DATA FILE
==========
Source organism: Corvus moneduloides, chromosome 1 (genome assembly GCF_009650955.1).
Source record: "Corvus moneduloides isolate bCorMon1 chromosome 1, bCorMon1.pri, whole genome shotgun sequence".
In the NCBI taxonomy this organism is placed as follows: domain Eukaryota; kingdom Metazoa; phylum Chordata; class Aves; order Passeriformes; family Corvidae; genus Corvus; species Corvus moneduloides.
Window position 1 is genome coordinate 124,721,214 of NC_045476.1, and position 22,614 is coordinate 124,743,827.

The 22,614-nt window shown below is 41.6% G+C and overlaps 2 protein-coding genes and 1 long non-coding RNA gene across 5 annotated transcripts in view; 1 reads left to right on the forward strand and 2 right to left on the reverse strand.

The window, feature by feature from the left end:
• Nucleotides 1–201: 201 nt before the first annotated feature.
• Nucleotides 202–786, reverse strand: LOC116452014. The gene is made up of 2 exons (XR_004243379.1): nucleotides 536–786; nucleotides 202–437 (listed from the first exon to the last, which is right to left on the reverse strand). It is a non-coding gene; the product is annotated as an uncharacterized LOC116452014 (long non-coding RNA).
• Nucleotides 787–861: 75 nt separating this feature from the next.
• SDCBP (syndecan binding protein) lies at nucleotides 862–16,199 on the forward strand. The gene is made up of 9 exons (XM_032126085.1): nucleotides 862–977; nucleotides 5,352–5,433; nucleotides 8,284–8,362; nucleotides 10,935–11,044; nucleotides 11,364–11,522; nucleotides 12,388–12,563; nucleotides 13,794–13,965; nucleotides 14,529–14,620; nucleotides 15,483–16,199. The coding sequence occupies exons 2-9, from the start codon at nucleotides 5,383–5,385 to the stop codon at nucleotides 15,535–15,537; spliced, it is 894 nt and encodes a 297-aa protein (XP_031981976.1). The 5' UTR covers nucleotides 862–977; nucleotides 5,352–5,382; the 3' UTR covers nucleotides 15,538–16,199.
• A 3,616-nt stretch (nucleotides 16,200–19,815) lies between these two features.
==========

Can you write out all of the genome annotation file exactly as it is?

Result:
Source organism: Corvus moneduloides, chromosome 1 (genome assembly GCF_009650955.1).
Source record: "Corvus moneduloides isolate bCorMon1 chromosome 1, bCorMon1.pri, whole genome shotgun sequence".
In the NCBI taxonomy this organism is placed as follows: domain Eukaryota; kingdom Metazoa; phylum Chordata; class Aves; order Passeriformes; family Corvidae; genus Corvus; species Corvus moneduloides.
Window position 1 is genome coordinate 124,721,214 of NC_045476.1, and position 22,614 is coordinate 124,743,827.

The 22,614-nt window shown below is 41.6% G+C and overlaps 2 protein-coding genes and 1 long non-coding RNA gene across 5 annotated transcripts in view; 1 reads left to right on the forward strand and 2 right to left on the reverse strand.

The window, feature by feature from the left end:
• Nucleotides 1–201: 201 nt before the first annotated feature.
• Nucleotides 202–786, reverse strand: LOC116452014. The gene is made up of 2 exons (XR_004243379.1): nucleotides 536–786; nucleotides 202–437 (listed from the first exon to the last, which is right to left on the reverse strand). It is a non-coding gene; the product is annotated as an uncharacterized LOC116452014 (long non-coding RNA).
• Nucleotides 787–861: 75 nt separating this feature from the next.
• SDCBP (syndecan binding protein) lies at nucleotides 862–16,199 on the forward strand. The gene is made up of 9 exons (XM_032126085.1): nucleotides 862–977; nucleotides 5,352–5,433; nucleotides 8,284–8,362; nucleotides 10,935–11,044; nucleotides 11,364–11,522; nucleotides 12,388–12,563; nucleotides 13,794–13,965; nucleotides 14,529–14,620; nucleotides 15,483–16,199. The coding sequence occupies exons 2-9, from the start codon at nucleotides 5,383–5,385 to the stop codon at nucleotides 15,535–15,537; spliced, it is 894 nt and encodes a 297-aa protein (XP_031981976.1). The 5' UTR covers nucleotides 862–977; nucleotides 5,352–5,382; the 3' UTR covers nucleotides 15,538–16,199.
• A 3,616-nt stretch (nucleotides 16,200–19,815) lies between these two features.